This is why I’ve launched the Because We Can campaign, raising $50,000 for Family Reach as a way to directly help patients and their families take care of these other expenses so that they can concentrate on managing cancer first and foremost. In spite of all the confusion, fear, misinformation, lack of understanding, and limited treatments related to cancer, the one constant, the common denominator is the need to support the patient financially. I hope you’ll consider donating to my campaign and spreading the word to others.
I’m glad to have come to a decent understanding about cancer (through the efforts of researchers, scientists, authors, oncologists, etc.), to be able to navigate through the absurdity and misinformation, and to be able to continuously offer something that is a little more practical than I often discover, but I wish I didn’t. I wish I didn’t know about cancer. I wish two years ago I just kept on running and didn’t have my life turned upside down. But we don’t get to choose our circumstances…they just happen to us.
With that said, I’m glad to be alive in order to even develop cancer, and to be alive at a time when medical science has advanced far enough to have a deeper understanding of the cancering process, to be able to execute an incredible surgery that helped saved my life, to be able to receive chemotherapy without the level of side effects that would rather have me choose death, and to have a new timeline of life that doesn’t seem so finite anymore…so that I can help others to my absolute abilities.
Today I ran for an hour and twenty minutes through the woods on local trails, thinking deeply about the value of my life over the past two years, about all the wonderful experiences I’ve had, the generosity of friends and strangers alike, the appreciation to have met Laura and the opportunity to continue parenting my son, and the perspectives that give me grounding and comfort despite a reality that could be relentlessly depressing. Sometimes it’s hard to reconcile that we exist in a time of such incredible confusion and yet such great understanding, but I’m wordlessly grateful to be experiencing it all as we continue on that trail of grounding, of curiosity, of experimentation, and of ceaseless understanding. Someday I hope that brings us to the most effective management of cancer we can possibly obtain, with minimal suffering and maximal honesty.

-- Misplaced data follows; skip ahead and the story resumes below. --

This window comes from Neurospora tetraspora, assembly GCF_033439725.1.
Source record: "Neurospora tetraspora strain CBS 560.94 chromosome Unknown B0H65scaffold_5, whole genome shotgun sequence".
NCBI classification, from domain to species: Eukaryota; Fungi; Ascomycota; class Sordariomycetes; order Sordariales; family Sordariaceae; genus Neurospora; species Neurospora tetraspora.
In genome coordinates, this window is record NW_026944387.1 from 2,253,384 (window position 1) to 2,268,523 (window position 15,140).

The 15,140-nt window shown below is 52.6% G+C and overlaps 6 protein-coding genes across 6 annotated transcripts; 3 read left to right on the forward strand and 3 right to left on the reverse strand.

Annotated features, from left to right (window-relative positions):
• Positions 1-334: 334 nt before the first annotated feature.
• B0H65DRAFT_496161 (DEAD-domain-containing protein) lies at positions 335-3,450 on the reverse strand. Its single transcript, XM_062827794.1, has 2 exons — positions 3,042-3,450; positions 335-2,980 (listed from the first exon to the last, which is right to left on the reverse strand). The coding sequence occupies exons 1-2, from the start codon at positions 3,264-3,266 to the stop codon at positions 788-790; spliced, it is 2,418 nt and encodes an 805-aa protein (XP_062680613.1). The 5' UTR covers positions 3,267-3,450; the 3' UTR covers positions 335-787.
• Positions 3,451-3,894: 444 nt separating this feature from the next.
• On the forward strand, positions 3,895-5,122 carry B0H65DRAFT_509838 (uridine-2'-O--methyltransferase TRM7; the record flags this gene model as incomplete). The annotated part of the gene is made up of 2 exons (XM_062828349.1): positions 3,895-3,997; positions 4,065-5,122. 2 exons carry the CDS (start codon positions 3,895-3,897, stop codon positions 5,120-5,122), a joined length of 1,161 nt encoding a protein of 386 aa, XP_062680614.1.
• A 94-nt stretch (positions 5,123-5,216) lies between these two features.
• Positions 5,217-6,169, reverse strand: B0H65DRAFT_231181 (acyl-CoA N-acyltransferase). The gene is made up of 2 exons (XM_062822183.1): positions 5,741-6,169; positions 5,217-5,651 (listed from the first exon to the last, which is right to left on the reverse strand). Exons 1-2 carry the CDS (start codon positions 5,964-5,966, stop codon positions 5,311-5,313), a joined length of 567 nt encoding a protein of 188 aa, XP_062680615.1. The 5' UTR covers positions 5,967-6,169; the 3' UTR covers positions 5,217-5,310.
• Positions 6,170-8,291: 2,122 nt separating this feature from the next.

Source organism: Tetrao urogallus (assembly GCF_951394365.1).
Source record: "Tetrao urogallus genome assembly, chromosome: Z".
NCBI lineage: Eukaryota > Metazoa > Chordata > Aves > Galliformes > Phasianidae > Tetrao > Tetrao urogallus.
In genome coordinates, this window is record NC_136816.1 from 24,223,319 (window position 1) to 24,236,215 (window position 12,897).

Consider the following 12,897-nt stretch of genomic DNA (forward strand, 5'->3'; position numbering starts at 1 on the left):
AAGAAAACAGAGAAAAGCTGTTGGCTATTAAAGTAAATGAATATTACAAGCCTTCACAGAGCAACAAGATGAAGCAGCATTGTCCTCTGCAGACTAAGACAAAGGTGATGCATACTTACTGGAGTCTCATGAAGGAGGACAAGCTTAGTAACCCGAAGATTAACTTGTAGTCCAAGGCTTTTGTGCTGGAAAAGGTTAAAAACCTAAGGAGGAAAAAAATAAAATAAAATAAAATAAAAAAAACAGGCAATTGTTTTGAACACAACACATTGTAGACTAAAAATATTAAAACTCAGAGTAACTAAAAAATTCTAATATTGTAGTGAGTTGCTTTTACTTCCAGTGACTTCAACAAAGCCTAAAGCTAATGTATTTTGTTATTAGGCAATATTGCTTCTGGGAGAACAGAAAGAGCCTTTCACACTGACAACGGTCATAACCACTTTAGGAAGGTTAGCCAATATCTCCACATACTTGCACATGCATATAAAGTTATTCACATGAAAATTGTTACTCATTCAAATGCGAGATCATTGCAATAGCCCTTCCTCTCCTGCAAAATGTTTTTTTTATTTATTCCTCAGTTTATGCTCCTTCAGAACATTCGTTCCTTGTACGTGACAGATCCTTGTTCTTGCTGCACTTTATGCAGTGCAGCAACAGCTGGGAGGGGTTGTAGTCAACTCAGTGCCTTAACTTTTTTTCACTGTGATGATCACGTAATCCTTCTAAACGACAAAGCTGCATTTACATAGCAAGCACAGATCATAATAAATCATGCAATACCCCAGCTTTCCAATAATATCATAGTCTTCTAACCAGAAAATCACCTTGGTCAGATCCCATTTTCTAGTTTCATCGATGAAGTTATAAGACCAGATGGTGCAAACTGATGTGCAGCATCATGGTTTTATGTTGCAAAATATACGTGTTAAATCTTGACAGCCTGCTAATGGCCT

Friends, let’s not be scared. Let’s be brave.
I briefly met Shaun Evans and his son Shamus after the Adirondacks Ragnar last year and was immediately struck by their story and abilities, which are detailed in the interview below. Shamus is currently pulling his dad through countless miles of training as they prepare to run across the country this summer, in part to raise money for Ainsely’s Angels and promote the value of inclusion. I have tremendous respect for the abilities and spirit of Shamus and Shaun and I hope you find the same inspiration and perspective I’ve gained from their efforts. Look for them on the roads this summer and consider contributing to the work of Ainsley’s Angels.
This summer you’ll be running across the country to promote the organization Ainsley’s Angels and the ideas of “inclusion”. I know your son has Cerebral Palsy and was the initiator of this run. Could you give me some background on Ainsley’s Angels, how you began working with them, and what your goals are for the run?